This is the Barkeepers, a feature in which Eater meets the fine ladies and gentlemen behind the bar at some of the world's hottest cocktail parlors.
[Photo: Greg Rannells]
If Ted Kilgore had stayed on his original career path, his regulars would be more likely to wear his liquids than drink them. But at 31 years old, the Missouri bartender swapped vats for jiggers, leaving his longtime job in the industrial perfume industry to go behind the bar. "Memorizing recipes and pouring liquids was an easy transition," Kilgore says now. "It was kind of like I found my home." In 2006, Kilgore, the newly minted bartender, moved from Springfield, Missouri to St. Louis, soon landing two high-profile gigs: First at the (now-closed) 300-seat Monarch Restaurant, where Kilgore garnered a following for his use of classic techniques and fresh juices, then by launching the bar program at chef Gerard Craft's Taste by Niche.
But late last year, after a year's worth of build-outs, Kilgore and his wife/fellow bartender Jamie Kilgore opened the doors to their own establishment: Planter's House, a 60-seat bar with a separate lounge area, Bullock Room. Kilgore recently chatted with Eater about cocktail creation, how to run a successful business, and his passion for craft cocktails: "That's one of the things that people always say — oh, the cocktail trend — I'm so over it," Kilgore says. "They're saying cocktails as a quality product, thoughtfully put together, is a trend? It's totally not a trend. It's not going away; I'm not going to ever stop as long as I have access to a bar."
What was the cocktail scene like in 2006 when you moved to St. Louis?
"You'd go to a fine dining restaurant [and] pay about $12 for an under-diluted, overpriced drink."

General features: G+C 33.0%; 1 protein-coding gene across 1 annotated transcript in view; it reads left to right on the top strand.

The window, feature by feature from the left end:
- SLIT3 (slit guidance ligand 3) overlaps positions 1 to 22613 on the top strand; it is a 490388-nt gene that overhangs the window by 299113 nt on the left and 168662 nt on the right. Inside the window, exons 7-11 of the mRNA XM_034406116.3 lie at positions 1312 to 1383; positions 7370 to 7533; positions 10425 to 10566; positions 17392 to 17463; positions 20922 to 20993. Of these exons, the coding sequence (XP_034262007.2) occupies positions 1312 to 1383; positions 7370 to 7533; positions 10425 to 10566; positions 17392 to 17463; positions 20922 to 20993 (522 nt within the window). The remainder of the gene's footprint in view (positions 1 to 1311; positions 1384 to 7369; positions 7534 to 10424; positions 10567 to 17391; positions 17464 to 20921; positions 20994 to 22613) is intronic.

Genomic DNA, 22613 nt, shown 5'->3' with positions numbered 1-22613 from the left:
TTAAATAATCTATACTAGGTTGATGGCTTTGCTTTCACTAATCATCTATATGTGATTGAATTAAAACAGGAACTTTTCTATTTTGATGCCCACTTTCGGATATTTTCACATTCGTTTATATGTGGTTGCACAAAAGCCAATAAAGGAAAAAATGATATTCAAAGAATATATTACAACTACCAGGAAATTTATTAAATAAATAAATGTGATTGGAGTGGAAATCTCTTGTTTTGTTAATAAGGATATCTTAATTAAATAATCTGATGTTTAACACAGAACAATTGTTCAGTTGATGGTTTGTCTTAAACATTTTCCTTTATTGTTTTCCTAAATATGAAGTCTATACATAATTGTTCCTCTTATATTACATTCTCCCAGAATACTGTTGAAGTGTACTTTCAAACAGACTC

I had been to the New York Tales of the Cocktail the year before, in 2005, when I was still in Springfield. My thinking was: Certainly , there's going to be a lot more places into those kind of drinks [in St. Louis]. When I got up here, I realized that it wasn't the case really. There were bars that were trying to do classic stuff, but they didn't understand the importance of quality of product and fresh juices. I was the only one in town at the time using fresh juice for our program.
It was really difficult at that time to go some place and get a drink that people really paid attention to the quality of. There were still a lot of the martinis — there still are for that matter — but there's a lot more people that understand the quality better. Back then, you'd go to a fine dining restaurant, pay about $12 for an under-diluted, overpriced drink, and no one really knew any better. They didn't care.
Planter's House. [Photo: Greg Rannells]
How did you first connect with Gerard Craft and start talking about the Taste project?
I knew I wanted to do something different because I just was hungry to have the time to craft cocktails in a smaller environment and be able to make a connection: [Be] one-on-one with customers all the time, and not having people just go, "double Absolut Citron and Red Bull." I'd heard he was working on this project. I stayed at Monarch for about three-and-a-half-years mainly because there was nowhere else in town for me to go. I was seriously considering relocating to a different market.
I actually had just gone onto Niche's website and emailed him. I think it was on a Sunday night. He called me the next day at like 9:30a.m. and we had a brief conversation. The next day, I went and looked at the space and talked to him for about an hour-and-a-half about what he was looking for, what he wanted. He basically told me that if I came on board I would have free reign over everything. The beverages were up to me and I could do whatever I wanted.